Best Coffee Machines 2018: 12 best espresso and coffee machines

Our round-up of the best coffee machines offers something for everyone. We’ve reviewed dozens of pod machines, espresso machines, filter coffee machines and bean-to-cup coffee machines to come up with the perfect list.

Coffee is an incredible drink. From the vast number of ways that it can be made, both with and without milk, to the enormous choice of coffee varieties, the drink has almost limitless combinations.

The downside of such variety is that there’s also a huge range of coffee machines to choose from, which makes making the right choice harder. We’re here to help with our expert guide to the best coffee machines that you can buy. Every single machine on this list has been thoroughly tested (we even roast our coffee to ensure a fair comparison between each).

Our buying guide at the bottom of the page tells you everything you need to know about buying the right machine, but you can just dive into the list of our top coffee machine choices instead. To make things easier, here’s a quick overview of the different types of coffee machine, so you can more quickly narrow your choice:

  • Manual espresso machines – These types of machines give you full control over your coffee and are the home equivalent of the machines that you see in your local coffee shop. They require a bit of practice to get the perfect coffee and steamed milk but will give you the best results and a sense of satisfaction.
  • Bean-to-cup machines – These type of coffee machines grind, tamp and pour coffee automatically at the touch of the button. For convenience, while still delivering a pure real-bean experience, they’re an excellent choice. And, as these machines are so quick to use, they’re great for heavy coffee drinkers or busy households. Posher machines will also steam and froth milk automatically.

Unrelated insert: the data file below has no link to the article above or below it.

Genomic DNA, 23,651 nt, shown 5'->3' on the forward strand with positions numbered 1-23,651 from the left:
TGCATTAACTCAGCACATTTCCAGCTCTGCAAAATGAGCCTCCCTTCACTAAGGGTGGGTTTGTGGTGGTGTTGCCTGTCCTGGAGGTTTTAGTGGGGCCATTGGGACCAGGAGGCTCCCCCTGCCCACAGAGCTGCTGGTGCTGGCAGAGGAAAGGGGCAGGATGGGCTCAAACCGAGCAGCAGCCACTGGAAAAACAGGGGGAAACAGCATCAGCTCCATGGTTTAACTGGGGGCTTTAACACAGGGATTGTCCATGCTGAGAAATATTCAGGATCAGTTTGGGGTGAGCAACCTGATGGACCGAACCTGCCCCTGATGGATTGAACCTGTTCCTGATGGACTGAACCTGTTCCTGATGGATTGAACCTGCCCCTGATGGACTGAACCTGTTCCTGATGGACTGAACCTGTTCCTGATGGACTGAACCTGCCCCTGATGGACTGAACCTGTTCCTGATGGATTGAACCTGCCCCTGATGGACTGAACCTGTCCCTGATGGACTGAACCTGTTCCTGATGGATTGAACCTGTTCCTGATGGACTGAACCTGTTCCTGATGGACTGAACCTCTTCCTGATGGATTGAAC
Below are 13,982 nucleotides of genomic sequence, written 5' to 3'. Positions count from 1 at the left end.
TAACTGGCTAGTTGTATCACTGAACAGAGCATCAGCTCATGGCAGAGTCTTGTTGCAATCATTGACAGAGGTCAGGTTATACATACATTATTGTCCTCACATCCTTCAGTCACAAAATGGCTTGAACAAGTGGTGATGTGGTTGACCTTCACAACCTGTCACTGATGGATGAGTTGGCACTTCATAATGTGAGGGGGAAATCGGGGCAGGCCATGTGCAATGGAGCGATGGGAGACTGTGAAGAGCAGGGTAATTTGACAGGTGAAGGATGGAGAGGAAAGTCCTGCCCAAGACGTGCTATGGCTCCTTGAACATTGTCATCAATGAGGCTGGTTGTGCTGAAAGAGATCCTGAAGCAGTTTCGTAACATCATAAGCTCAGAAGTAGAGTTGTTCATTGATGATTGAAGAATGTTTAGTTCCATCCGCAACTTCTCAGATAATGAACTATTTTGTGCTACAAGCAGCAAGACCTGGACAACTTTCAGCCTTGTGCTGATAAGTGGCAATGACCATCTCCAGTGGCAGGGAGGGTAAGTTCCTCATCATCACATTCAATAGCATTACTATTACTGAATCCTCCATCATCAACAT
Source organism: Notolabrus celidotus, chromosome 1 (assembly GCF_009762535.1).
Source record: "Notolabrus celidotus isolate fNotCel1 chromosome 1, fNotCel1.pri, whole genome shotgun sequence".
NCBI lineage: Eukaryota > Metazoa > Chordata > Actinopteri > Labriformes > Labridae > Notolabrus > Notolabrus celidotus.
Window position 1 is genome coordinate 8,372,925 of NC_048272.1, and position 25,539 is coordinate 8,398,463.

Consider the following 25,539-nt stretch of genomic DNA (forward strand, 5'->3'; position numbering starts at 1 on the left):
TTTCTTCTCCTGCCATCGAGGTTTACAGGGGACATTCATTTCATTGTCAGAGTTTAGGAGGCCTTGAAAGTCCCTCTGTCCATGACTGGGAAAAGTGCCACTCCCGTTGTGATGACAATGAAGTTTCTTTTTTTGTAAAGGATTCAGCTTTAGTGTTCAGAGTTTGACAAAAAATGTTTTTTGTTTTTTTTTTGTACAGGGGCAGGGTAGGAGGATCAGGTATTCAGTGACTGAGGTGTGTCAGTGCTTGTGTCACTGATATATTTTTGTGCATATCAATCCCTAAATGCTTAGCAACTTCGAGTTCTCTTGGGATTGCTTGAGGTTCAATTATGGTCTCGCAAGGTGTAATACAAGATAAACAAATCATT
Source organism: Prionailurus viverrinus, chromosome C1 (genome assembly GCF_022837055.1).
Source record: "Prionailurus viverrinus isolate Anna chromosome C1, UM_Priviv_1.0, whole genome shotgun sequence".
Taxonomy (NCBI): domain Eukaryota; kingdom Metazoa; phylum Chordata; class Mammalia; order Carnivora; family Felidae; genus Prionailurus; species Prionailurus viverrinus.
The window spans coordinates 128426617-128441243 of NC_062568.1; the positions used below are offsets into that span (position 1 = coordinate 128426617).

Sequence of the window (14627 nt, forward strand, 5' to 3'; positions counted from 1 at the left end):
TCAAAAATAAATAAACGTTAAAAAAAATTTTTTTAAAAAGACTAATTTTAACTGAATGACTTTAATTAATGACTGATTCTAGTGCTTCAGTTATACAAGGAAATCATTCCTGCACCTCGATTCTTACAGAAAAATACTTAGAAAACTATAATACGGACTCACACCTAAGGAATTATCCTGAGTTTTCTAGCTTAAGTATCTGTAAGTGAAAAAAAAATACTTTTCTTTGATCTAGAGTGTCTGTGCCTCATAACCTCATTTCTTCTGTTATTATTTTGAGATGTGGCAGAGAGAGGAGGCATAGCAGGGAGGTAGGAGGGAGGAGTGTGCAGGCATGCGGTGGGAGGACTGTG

• Filter machines – These type of coffee machines drop hot water through coffee grounds in a filter to give you a traditional cup of coffee. There is less flexibility and drink variety than with an espresso machine, but the smooth and rich taste, combined with the benefit of having a large pot of coffee can make these machines a winner.
  • Pod machines – With these types of coffee machines you drop in a pod or capsule, tap a button and you’re done. Ultimate convenience and a wide range of coffee varieties are the two main benefits of these machines. However, coffee pods are generally more expensive than buying beans or ground coffee, and the results aren’t always as good as with the other types of machine.

Skip to the coffee machine buying guide


Key features:

  • Tassimo pod machine
  • 3.3-bar pump pressure
  • 700ml water tank 

The Tassimo Vivy is ridiculously cheap for such a versatile coffee machine, which is why we recommend it. Part of the Tassimo coffee system, it’s also incredibly small – perfect for compact kitchens and dens.

Like other Tassimo machines, it’s also easy to use. It has just one button, and there’s virtually no heat-up time. The machine reads the barcode on each ‘T Disc’ to work out the correct temperature, amount of water and brewing time. The range of drinks is great, too, since it includes coffee, tea, chai lattes, fruit and herbal teas.

If you want a step-up from instant coffee, and don’t have a lot to spend, this machine is a great choice. If you can pay more, a Nespresso machine will give you better coffee overall.

Buy now at from £35

At the time of the review, the Tassimo Vivy by Bosch was available for £35

Read the full Tassimo Vivy by Bosch review

Gaggia Anima

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Key features:

  • Bean-to-cup coffee machine
  • Manual steam wand
  • 1.7-litre water reservoir
  • One-touch espresso buttons

A bean-to-cup machine that does everything for you feels a little bit like cheating. With the Gaggia Anima, you get the best of both worlds: it automatically pours espresso, but the steam wand gives you control of milk-based drinks.

A sleek design and simple one-touch controls on the front take care of dispensing espresso. Thick and oily crema, with a full-flavoured shot underneath, prove the Anima’s quality. To froth milk, steam is dispensed at one speed with no tap to control flow. It takes a little while to get used to, but once you do you can produce practically any recipe, made exactly the way you want it.

If you’re looking for a well-priced bean-to-cup machine, but still want a bit of manual control at the end, the Gaggia Anima is the machine to buy.

At the time of review, the Gaggia Anima was available for £529.

Read the full Gaggia Anima review


Key features:

  • Personal filter coffee machine